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NOVEMBER 3, 2000 VOL. 26 NO. 43 | SEARCH ASIAWEEK

Master of Guanxi
How Li wins people - and deals
By THOMAS HON WING POLIN

ALSO:
Struggle:
Why Asia's battle against cronyism is taking forever
Fall: Suharto's buddies are fighting their way back
Fighter: Sabri Zain on the new Malaysia
Reformers: Crusaders wage war against corruption
Cronyism in Asia: A primer

No one has connections like Li Ka-shing. In his hometown of Chaozhou in southern China, he is a hero for building a university. He is said to have shared breakfast congee with Jiang Zemin. Both times that China's president visited Hong Kong — for the 1997 handover and the opening a year later of Chek Lap Kok airport — he stayed at Li's hotel, a unique honor. And Li's partner in developing Beijing's glitziest commercial complex was Tung Chee-hwa, long Li's friend before he became chief executive of Hong Kong. Li, the territory's premier tycoon, is a recognized master of the art of guanxi (personal relations).

Tapping such ties to facilitate business, though it can be controversial, is usually a far cry from either cronyism or corruption. Businessmen worldwide do it all the time. From Henry Kissinger to Richard Branson, the greatest businessmen know how to build relationships with people that will buttress their commercial empires. In Asia, Li sets the pace. "What he is so good at is making the right gesture at the right time, before the right audience," says a senior executive of a rival Hong Kong company. "That helps him win hearts and minds — and the trust of potential partners."

Li's ties in Beijing date back to the early 1980s. When Deng Xiaoping wanted local advice on how to handle Hong Kong's future, he summoned Li and pro-Beijing magnate Henry Fok. Li's efforts to build up his businesses and connections in China accelerated after 1992, when Deng made his famous "imperial tour" of the South to kickstart the country's stalling market reforms. In Beijing, Li was enthusiastically received by Jiang and then-premier Li Peng. "China's leaders saw him not just as an influential player in Hong Kong, but also someone who could help rally local business leaders to their causes," says a trade consultant.

Li's biggest and most controversial mainland project is the $2-billion Oriental Plaza in central Beijing. It was the Tung clan's Orient Overseas International Ltd. (OOIL) that brought Li into the venture as majority stakeholder. In 1994, the deal hit a roadblock when McDonald's refused to move from a site earmarked for the vast compound. Li Peng reportedly helped resolve the dispute. In 1996, city authorities renegotiated their contract with the U.S. fast-food giant, granting it better concessions and the right to open many more restaurants in return for moving out. Another fracas erupted over the design of Oriental Plaza, whose size and height infringed local planning rules. Li scaled it down and built it.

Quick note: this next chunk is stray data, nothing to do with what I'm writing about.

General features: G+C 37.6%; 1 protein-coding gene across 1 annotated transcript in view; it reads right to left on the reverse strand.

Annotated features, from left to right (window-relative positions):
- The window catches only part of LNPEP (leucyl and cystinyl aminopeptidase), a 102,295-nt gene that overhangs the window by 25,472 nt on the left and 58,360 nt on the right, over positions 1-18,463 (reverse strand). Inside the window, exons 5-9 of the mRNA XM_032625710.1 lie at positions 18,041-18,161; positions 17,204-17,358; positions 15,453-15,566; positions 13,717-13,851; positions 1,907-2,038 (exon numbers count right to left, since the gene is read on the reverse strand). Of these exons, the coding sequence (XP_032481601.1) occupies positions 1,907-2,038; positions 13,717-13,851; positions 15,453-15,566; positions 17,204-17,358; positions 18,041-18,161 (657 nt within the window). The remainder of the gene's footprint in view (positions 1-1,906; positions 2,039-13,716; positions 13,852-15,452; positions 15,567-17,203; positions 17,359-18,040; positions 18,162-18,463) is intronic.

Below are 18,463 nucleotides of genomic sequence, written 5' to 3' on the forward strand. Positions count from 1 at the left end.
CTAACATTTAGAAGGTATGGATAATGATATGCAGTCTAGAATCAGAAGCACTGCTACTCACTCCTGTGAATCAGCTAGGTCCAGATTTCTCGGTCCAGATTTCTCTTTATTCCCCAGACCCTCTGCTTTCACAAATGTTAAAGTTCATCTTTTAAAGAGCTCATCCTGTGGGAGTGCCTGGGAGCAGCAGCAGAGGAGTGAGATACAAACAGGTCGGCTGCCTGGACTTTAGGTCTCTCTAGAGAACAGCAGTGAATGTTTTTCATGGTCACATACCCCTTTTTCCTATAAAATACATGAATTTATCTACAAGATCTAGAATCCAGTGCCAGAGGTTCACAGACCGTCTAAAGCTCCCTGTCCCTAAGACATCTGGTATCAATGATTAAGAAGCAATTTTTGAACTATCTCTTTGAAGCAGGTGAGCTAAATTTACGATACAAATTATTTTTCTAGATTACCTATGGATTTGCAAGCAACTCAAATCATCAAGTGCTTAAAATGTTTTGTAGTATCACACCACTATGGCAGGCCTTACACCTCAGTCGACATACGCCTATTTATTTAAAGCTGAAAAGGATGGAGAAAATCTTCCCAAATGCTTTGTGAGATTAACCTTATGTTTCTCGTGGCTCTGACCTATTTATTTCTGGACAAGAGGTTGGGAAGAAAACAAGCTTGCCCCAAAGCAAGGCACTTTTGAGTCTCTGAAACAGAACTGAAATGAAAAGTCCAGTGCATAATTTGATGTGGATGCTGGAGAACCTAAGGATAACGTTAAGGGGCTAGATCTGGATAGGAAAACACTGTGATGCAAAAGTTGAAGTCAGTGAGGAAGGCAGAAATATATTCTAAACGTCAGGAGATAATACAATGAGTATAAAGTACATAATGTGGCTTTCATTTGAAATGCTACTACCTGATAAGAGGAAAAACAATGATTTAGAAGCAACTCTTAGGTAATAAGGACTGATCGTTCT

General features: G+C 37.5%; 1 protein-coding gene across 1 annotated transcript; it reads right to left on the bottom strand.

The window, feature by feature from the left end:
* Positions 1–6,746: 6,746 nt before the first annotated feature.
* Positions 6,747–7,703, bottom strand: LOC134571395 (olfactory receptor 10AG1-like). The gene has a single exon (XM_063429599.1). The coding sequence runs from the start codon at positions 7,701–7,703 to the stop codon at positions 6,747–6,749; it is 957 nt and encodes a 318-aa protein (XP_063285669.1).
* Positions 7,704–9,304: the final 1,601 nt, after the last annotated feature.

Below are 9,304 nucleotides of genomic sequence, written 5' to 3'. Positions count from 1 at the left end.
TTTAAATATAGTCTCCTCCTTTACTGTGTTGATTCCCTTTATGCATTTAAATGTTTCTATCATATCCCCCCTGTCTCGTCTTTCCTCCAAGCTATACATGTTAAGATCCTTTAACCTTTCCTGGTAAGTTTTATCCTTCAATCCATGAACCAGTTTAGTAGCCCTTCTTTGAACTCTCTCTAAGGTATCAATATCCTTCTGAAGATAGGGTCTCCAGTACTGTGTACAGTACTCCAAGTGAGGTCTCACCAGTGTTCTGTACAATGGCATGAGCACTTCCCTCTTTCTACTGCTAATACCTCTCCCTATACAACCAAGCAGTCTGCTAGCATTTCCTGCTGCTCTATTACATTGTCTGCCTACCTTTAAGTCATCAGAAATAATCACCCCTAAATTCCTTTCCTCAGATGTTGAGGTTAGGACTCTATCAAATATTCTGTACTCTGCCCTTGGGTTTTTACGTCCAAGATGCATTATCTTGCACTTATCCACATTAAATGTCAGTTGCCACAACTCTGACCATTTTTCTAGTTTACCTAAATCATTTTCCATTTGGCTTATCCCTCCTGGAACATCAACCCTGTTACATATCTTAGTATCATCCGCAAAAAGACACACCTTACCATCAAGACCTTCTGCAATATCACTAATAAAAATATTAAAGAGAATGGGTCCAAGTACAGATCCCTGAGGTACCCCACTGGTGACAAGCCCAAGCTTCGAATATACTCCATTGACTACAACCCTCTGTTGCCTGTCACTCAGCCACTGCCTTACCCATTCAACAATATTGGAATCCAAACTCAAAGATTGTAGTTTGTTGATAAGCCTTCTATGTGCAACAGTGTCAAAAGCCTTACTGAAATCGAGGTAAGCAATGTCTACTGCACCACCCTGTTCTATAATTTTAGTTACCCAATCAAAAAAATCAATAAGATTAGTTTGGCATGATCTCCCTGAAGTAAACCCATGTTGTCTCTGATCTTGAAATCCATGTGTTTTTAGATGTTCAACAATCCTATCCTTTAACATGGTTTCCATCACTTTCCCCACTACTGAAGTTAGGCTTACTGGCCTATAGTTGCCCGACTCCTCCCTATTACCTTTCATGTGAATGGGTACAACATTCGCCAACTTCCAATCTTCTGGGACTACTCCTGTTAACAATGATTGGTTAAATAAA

Oriental Plaza deepened the ties between Li and Tung. In the early 1990s, OOIL entered into a mutually profitable alliance with Hutchison International Port Holdings (HIPH), a subsidiary of Li's Hutchison Whampoa conglomerate. Wherever OOIL shipped its goods, Hutchison, flush with property profits from Hong Kong, would build on its partner's introductions to acquire a stake in container ports. Take Felixstowe, Britain's largest port. Tung and Li bought the nine-container facility in the 1980s. Later OOIL sold its minority stake to HIPH, which today owns the port on a freehold basis. When Tung, with Beijing's blessing, ran for Hong Kong chief executive in 1996, it was no surprise that Li backed him.

Such close ties have prompted charges that Tung's government favors Li and his family in business deals. The critics cite the award by private treaty to develop a Cyberport to Richard Li, Li's younger son; rule waivers for the listing of Li's Internet portal, Tom.com; and Richard Li's takeover of Hong Kong Telecom. Such concerns were repeated in a European Parliament report on post-1997 Hong Kong last week, which cited the "undue and dominant influence" of some local tycoons and said that Li family businesses "account for between one-quarter to one-third of stock market capitalization." The Li camp, which had denied charges of favoritism, rejected the Europeans' calculations, saying Li clan companies added up to less than 18% of market capitalization.

Li knows how to cultivate grassroots support too. He has donated $450 million to charitable causes in Hong Kong and China, with a third of it going to the construction of his hometown university. In September, he gave another $10 million to set up an Internet Technology Research Center at Beijing's Tsinghua University. "Li always told us he makes his money in Hong Kong and gives it back home," says a Chaozhou official. "Everyone knows Li Ka-shing is a Chinese patriot." And that's not bad for business.

With reporting by Allen T. Cheng/Hong Kong and David Hsieh/Beijing

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